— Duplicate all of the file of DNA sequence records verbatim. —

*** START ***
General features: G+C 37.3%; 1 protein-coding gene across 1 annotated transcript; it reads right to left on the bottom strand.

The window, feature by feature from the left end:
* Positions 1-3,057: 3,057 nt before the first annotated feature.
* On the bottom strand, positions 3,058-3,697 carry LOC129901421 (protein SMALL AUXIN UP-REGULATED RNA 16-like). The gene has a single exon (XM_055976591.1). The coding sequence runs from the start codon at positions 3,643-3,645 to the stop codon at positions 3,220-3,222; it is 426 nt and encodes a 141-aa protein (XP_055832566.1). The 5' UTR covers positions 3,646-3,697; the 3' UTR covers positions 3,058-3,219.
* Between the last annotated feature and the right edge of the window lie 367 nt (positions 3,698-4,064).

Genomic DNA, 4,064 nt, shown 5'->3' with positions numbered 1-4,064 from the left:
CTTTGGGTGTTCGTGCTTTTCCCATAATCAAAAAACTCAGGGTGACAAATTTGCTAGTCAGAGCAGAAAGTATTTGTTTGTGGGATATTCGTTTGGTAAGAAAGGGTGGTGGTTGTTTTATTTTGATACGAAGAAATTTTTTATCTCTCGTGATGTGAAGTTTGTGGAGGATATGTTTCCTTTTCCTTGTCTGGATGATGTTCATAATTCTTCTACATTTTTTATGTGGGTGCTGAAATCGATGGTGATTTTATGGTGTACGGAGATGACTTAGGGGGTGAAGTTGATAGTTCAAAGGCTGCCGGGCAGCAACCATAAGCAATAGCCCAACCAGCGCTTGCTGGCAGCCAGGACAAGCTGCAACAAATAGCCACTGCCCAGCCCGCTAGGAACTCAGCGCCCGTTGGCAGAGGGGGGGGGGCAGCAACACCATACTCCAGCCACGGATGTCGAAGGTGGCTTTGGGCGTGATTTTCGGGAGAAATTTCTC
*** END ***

General features: G+C 37.3%; 1 protein-coding gene across 1 annotated transcript; it reads right to left on the bottom strand.

The window, feature by feature from the left end:
* Positions 1-3,057: 3,057 nt before the first annotated feature.
* On the bottom strand, positions 3,058-3,697 carry LOC129901421 (protein SMALL AUXIN UP-REGULATED RNA 16-like). The gene has a single exon (XM_055976591.1). The coding sequence runs from the start codon at positions 3,643-3,645 to the stop codon at positions 3,220-3,222; it is 426 nt and encodes a 141-aa protein (XP_055832566.1). The 5' UTR covers positions 3,646-3,697; the 3' UTR covers positions 3,058-3,219.
* Between the last annotated feature and the right edge of the window lie 367 nt (positions 3,698-4,064).

Genomic DNA, 4,064 nt, shown 5'->3' with positions numbered 1-4,064 from the left:
CTTTGGGTGTTCGTGCTTTTCCCATAATCAAAAAACTCAGGGTGACAAATTTGCTAGTCAGAGCAGAAAGTATTTGTTTGTGGGATATTCGTTTGGTAAGAAAGGGTGGTGGTTGTTTTATTTTGATACGAAGAAATTTTTTATCTCTCGTGATGTGAAGTTTGTGGAGGATATGTTTCCTTTTCCTTGTCTGGATGATGTTCATAATTCTTCTACATTTTTTATGTGGGTGCTGAAATCGATGGTGATTTTATGGTGTACGGAGATGACTTAGGGGGTGAAGTTGATAGTTCAAAGGCTGCCGGGCAGCAACCATAAGCAATAGCCCAACCAGCGCTTGCTGGCAGCCAGGACAAGCTGCAACAAATAGCCACTGCCCAGCCCGCTAGGAACTCAGCGCCCGTTGGCAGAGGGGGGGGGGCAGCAACACCATACTCCAGCCACGGATGTCGAAGGTGGCTTTGGGCGTGATTTTCGGGAGAAATTTCTC